Wrestling has always had good guys and bad guys, and these characters will draw emotion from fans any way they can. They might make outrageous statements by insulting them, their families, their beliefs, the cultures and even their religions. When it comes to drawing heat, at one time fans would essentially riot if talent acted better than the paying middle or working class that attended their events. The fans belief in what was happening was so strong that the lines between fantasy and reality were blurred, and they would threaten talent. In some parts of the world, the wrestling industry has allegedly received financial backing from businesses may not have been on the level. So while some question the legitimacy of wrestling, others question the legitimacy of these businesses.
Some may think that alleged ties between wrestlers and these businesses were a one off, there have in fact have been several cases involving fairly prominent wrestlers. In one instance, a tie to organized crime occurred once their career was over. In some cases, the working relationships were generally positive. However, when things turned sour, they met with the most tragic consequences.
In some instances, some wrestlers were alleged to have made deals with these particular businesses in order to help settle personal issues with others. Here are 15 wrestlers with alleged ties to organized crime:
15. Dino Bravo
Adolfo Bresciano competed as Dino Bravo, and was given the moniker “Canada’s Strongest Man.” He was a former WWF tag team champion and WWF Canadian champion. It was believed that Bresciano was heavily tied to the black market cigarette trade. His uncle was a mob boss in Canada, which is where his ties to organized crime may have originated. While sitting in a chair in his house in 1993, Bresciano was shot in the chest multiple times and killed. Former friend and colleague Rick Martel has told stories of Bresciano saying he knew his days were numbered. Whether he knew that a hit was put out on him or is not unknown. However, his death is believed to be tied his alleged relationship with an organized crime unit.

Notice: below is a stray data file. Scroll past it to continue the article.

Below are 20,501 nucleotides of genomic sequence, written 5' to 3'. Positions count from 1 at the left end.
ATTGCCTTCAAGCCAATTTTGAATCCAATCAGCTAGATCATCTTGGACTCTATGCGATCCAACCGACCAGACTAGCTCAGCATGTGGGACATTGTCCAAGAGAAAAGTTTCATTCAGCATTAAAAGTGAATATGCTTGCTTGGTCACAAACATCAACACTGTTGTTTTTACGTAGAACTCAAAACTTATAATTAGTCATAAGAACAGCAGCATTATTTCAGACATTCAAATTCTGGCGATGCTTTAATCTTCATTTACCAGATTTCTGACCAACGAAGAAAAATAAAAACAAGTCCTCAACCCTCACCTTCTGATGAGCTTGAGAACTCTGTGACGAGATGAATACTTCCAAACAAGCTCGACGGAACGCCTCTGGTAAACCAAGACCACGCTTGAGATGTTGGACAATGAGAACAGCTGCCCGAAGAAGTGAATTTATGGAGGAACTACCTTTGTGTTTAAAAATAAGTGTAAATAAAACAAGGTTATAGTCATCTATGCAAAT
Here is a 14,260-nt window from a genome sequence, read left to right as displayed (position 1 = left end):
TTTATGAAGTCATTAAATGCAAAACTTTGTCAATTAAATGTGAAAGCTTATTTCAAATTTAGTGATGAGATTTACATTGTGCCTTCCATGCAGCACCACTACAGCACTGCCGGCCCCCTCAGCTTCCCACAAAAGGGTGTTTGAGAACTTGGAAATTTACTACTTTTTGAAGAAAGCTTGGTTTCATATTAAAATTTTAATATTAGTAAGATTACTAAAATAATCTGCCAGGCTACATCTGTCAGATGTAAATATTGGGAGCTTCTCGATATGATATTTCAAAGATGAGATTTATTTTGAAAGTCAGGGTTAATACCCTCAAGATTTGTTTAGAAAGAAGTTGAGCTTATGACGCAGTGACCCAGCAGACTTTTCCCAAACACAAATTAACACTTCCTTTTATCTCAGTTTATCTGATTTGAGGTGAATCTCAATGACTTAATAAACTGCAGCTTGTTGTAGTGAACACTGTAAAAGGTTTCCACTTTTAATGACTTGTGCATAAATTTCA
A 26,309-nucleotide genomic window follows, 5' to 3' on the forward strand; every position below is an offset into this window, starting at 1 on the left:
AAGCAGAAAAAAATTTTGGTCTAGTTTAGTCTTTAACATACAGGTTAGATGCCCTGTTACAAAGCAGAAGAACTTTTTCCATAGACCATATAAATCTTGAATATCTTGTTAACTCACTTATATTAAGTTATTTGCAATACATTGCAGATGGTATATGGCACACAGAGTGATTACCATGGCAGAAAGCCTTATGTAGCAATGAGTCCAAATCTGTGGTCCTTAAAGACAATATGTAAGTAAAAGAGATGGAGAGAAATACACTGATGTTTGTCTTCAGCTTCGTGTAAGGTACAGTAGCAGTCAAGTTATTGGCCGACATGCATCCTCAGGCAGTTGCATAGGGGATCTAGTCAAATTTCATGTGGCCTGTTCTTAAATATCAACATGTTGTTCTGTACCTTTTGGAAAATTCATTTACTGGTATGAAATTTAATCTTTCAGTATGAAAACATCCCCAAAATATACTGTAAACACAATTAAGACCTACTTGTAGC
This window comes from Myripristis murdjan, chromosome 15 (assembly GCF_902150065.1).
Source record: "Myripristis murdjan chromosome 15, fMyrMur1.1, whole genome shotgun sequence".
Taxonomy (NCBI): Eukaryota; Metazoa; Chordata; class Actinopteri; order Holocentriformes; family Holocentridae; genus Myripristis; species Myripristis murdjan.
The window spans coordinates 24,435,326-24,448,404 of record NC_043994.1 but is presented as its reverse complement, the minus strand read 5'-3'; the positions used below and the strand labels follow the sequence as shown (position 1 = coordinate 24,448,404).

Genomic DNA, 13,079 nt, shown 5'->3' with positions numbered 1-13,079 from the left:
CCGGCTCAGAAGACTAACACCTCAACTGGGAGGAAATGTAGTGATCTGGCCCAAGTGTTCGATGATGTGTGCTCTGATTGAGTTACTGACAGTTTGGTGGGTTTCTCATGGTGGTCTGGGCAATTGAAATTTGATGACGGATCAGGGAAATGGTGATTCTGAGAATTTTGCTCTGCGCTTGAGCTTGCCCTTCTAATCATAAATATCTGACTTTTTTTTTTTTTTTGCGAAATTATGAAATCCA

During his time in Japan, Vader joined Mitsuhara Misawa’s Pro Wrestling NOAH promotion in 2000. What wasn’t kept a secret was the involvement of the Yakuza in Japanese pro wrestling. Vader was an enormous star at the time, but was said to be difficult to work with and had a falling out with Misawa. Vader was believed to have been met by a collection of men that were thought to be with the Yakuza. They apparently warned Vader, in rather physically coercive ways. He was said to have been cut on the legs, stomach and arms and told to leave Japan within a certain time frame, or face the consequences. Despite leaving Japan and competing on the independent circuit, he returned a few years later to Japan. We don’t believe that Vader had any other altercations with the Yakuza upon his return.
13. Mitsuharu Misawa
Mitsuharu Misawa was initially a police officer in Tokyo and was recruited into a secret program that was intended to aid the Japanese authorities. When the original Tiger Mask suddenly retired in 1983, Misawa’s superiors wanted him to take over the role. He trained and eventually debuted as Tiger Mask II in 1984, stopping a drug-running operation by alleged Yakuza bosses Giant Baba and Jumbo Tsuruta. However, in 1988, Tiger Mask II met Genichiro Tenryu, who booked him to work with Toshiaki Kawada. The two formed a special police squad known as The Untouchables for several years, and battled Tsuruta and Baba’s top enforcer, Stan Hansen. A few years later, he learned of a business arrangement between Kawada and Baba. He and Jun Akiyama caught up with Kawada as he was in the midst of a murder with the help of Akira Taue. Misawa and Kawada nearly killed each other in battle. Although he won their feud, he was unmasked by Kawada in front of the Tokyo press, on hand to capture the news. In the confusion, Kawada and Taue escaped. Misawa and his Untouchables Squad continued their war on Baba’s men until Baba passed away in 1999.